Q: A close friend has just returned from Singapore and reports that the meals eaten there — combining Malay and Chinese ingredients and called Peranakan cuisine — are among the best she’s ever consumed. Any place in L.A. to experience this?
—Mark Zuckerman, Century City
A: I love the Peranakan cooking in Singapore and Penang — which is actually hard to find even there, outside of the homes of wealthy people. It is an amazingly labor-intensive cuisine, flavored with baroquely complicated fresh-spice mixtures, fragrant citrus leaves, lots of pork and coconut and fermented shrimp paste, and more pounding and mincing than anybody with an actual business wants to be involved with. The classic Peranakan dish of chicken cooked with tar-black stuffed candlenuts is unbelievably delicious.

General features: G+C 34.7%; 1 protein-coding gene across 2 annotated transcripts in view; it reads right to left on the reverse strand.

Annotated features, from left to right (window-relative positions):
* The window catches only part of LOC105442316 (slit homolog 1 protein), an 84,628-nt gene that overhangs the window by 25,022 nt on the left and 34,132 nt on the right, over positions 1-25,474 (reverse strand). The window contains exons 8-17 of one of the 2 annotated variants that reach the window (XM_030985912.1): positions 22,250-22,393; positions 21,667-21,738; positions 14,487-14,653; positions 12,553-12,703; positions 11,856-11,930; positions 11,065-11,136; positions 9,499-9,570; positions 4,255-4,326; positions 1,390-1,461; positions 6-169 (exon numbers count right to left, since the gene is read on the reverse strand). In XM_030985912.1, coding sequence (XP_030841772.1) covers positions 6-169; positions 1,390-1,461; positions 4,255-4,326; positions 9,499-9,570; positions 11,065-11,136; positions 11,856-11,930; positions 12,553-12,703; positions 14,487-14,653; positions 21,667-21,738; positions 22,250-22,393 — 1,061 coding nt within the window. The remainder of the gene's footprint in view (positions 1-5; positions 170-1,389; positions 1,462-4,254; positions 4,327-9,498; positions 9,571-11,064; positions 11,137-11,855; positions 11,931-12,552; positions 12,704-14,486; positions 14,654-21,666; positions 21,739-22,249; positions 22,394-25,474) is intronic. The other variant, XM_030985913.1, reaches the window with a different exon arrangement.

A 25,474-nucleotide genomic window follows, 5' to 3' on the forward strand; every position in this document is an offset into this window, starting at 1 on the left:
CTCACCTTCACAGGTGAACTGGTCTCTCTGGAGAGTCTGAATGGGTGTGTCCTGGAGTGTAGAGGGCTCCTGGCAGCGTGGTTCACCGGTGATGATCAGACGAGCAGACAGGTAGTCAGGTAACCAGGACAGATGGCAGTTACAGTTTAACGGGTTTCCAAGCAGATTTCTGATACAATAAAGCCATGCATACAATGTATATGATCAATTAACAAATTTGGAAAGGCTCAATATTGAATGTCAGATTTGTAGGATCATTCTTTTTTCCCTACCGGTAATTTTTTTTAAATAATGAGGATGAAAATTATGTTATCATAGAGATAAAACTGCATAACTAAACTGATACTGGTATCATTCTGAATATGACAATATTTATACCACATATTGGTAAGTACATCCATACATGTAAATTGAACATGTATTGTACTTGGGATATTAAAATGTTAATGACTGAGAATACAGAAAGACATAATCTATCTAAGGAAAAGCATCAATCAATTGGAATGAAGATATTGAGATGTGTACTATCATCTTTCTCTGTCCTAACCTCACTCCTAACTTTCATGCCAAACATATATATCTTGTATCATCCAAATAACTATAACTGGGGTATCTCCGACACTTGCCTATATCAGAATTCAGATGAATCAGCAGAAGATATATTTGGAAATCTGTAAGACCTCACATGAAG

Unfortunately, the food is impossible to find in the U.S. Nonya, in Old Town Pasadena, is supposedly devoted to the cuisine, but doesn’t have a single authentic (or even tasty) dish. Litz, in Monterey Park, has some Singapore-style dishes, although the food is pretty basic. A good Malaysian restaurant — the Penang-tinged Little Malaysia in El Monte, Kuala Lumpur in Pasadena and Yazmin in Alhambra, all run by Straits Chinese — will have a few great local dishes. Or call the Indonesian restaurant Susie’s Deli and ask if it happens to be running ayam pangang klaten as a special. It’s not, strictly speaking, a Peranakan dish, but it hits some of the same funky notes. Susie’s Deli, 12238 Artesia Blvd., Artesia, (562) 860-7272.
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